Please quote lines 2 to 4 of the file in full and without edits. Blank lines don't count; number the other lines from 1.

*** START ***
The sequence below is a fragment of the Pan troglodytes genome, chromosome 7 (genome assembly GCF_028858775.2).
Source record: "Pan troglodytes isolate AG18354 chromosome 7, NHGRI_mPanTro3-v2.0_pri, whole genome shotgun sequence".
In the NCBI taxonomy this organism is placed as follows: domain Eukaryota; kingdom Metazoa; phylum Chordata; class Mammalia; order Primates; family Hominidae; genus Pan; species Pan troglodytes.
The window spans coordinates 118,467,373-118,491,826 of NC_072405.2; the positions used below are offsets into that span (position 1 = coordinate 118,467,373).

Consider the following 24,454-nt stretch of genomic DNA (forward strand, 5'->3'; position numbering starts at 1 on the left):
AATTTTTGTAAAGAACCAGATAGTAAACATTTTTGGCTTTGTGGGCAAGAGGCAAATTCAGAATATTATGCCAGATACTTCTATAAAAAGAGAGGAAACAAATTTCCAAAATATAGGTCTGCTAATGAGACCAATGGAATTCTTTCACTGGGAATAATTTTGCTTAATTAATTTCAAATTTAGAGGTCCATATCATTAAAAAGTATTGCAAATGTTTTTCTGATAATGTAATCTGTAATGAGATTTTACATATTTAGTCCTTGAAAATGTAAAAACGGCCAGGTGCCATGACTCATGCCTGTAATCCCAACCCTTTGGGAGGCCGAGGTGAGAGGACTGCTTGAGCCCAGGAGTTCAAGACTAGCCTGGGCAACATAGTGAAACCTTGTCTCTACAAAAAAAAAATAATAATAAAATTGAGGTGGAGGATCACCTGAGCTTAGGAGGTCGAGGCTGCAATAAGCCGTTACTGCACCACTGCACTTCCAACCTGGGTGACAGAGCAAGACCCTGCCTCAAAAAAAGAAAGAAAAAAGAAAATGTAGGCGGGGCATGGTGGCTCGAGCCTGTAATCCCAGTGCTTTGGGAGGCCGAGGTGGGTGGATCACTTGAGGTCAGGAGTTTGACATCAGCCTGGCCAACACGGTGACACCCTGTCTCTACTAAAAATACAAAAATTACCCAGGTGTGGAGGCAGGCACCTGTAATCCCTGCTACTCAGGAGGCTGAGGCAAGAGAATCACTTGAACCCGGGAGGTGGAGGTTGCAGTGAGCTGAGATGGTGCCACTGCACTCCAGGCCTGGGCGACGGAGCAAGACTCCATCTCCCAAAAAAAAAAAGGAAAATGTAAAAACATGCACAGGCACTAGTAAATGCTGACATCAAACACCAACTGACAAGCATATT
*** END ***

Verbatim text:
Source record: "Pan troglodytes isolate AG18354 chromosome 7, NHGRI_mPanTro3-v2.0_pri, whole genome shotgun sequence".
In the NCBI taxonomy this organism is placed as follows: domain Eukaryota; kingdom Metazoa; phylum Chordata; class Mammalia; order Primates; family Hominidae; genus Pan; species Pan troglodytes.
The window spans coordinates 118,467,373-118,491,826 of NC_072405.2; the positions used below are offsets into that span (position 1 = coordinate 118,467,373).